So. According to the Scotsman, a “senior SNP source” has made a tentative approach regarding a possible coalition deal with Labour after the Scottish elections. Labour has leaked and scoffed. And Tom Harris indicated on the Westminster Hour that he and other Scottish Labour members are lobbying hard against a deal with the Lib Dems to form an administration. Labour, apparently, is minded to form a minority government.
Nice of them to bother to wait for a vote to be cast before they all start jockeying for position.
And that’s that then. Though of course minds can and do change. And while few might envisage the SNP and Labour ever working together, occasionally the burd likes to dream that narrow vested party interests might be laid aside for the greater good. I’ve even seen it happen.
In the 1990s I chaired a working group on Beaufort’s Dyke. This trench in the Irish Sea had started coughing up toxic waste in the form of barrels of munitions dumped during World War Two, scaring the bejesus out of beach walkers, holiday makers and local politicians all around the Irish Sea coastline. Representatives joined the group from local authorities in Scotland, England, Wales, the Isle of Man, Ireland and Northern Ireland.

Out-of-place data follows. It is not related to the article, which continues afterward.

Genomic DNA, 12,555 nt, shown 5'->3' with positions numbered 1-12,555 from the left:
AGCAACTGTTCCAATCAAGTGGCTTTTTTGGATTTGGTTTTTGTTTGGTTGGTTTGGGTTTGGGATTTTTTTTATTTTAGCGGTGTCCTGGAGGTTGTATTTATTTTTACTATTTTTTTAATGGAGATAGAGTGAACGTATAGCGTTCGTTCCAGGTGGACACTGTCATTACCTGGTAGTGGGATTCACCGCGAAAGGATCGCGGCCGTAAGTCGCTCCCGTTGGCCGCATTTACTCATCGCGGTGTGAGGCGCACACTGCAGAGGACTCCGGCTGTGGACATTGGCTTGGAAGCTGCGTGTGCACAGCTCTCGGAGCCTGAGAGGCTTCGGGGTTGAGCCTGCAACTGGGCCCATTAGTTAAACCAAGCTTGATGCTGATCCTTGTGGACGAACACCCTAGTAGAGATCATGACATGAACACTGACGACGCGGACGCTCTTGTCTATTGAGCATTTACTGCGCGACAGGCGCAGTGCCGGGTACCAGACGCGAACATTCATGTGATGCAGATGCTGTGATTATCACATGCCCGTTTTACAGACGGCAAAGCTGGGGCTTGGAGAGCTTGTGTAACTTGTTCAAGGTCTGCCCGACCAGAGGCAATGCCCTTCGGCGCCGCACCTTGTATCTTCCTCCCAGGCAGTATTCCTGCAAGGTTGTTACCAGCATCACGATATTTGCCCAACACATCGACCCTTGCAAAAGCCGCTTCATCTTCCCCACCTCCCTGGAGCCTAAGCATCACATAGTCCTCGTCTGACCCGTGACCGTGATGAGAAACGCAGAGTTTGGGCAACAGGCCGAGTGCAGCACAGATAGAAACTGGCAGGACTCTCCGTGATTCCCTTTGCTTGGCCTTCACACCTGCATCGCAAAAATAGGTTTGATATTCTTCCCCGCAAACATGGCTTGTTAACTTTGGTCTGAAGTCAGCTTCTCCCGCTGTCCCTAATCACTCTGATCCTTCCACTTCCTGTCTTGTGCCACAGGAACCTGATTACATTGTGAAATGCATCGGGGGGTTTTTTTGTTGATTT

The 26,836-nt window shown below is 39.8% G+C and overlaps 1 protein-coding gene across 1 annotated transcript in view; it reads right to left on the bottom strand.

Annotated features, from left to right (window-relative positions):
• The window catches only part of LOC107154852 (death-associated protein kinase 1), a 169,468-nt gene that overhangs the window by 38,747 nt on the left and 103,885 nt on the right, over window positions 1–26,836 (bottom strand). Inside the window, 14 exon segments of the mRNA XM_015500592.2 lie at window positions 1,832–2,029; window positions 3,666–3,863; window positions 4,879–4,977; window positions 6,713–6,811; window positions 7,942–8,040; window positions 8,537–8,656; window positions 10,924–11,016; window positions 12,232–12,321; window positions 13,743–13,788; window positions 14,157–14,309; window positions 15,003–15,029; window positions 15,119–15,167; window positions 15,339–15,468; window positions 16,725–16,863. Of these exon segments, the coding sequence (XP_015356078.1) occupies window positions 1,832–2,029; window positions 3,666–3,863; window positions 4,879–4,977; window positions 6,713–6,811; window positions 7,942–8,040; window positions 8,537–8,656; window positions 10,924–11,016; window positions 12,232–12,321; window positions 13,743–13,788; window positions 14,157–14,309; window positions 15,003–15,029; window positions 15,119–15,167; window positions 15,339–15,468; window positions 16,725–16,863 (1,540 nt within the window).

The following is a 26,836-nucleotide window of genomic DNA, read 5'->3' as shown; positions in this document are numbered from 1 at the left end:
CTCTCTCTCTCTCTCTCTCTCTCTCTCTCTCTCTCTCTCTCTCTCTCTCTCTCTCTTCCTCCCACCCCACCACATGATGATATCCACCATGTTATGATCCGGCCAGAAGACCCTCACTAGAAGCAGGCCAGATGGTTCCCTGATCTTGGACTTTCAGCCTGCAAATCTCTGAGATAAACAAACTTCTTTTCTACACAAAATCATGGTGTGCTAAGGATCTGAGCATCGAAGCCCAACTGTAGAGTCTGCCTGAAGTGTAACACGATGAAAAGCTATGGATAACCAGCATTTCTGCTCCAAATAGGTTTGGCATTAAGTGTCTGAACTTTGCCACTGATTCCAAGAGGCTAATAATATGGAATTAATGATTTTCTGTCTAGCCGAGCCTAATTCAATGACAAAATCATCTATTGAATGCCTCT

It was hard to manage but the Northern Irish political groupings secured all the corners of the pre-meeting room, leaving the rest of us to mingle uncomfortably with the chocolate biscuits in the middle. They eyed each other warily, spoke in whispered tones and huddled.
When we actually got round the table, despite their best efforts, it became clear that total avoidance could not be achieved. Thus, the Sinn Fein and DUP representatives found themselves sitting cheek by jowl, much to their evident discomfort and my poorly disguised amusement.
But then we got to discussing the matter at hand, and the impact on the communities they all served. Everyone got to have their say and what emerged was almost unanimity on the nub of the problem and what could be done to resolve it. The consternation on the faces of the Northern Irish councillors, particularly the Sinn Fein and DUP ones, was a joy to behold. With the high politics left hanging on the coat stand, by focusing on issues that affected how their constituents went about their lives, they discovered they had more in common than they liked to think.
Some ten years later, Sinn Fein and the DUP surprised us all even more, agreeing to set aside longlasting enmity to work together to save the Northern Ireland peace process and its nascent devolved assembly. Cue a shared administration, with Martin McGuinness and Rev Ian Paisley even earning the soubriquet, the Chuckle Brothers, such was their apparent ease on joint public platforms.
So when the political parties in Scotland issue vehement denials and proclamations about who is prepared to work with whom after next May, remember this. The impossible can and does happen. And if it’s good enough for Northern Ireland, it should be good enough for us.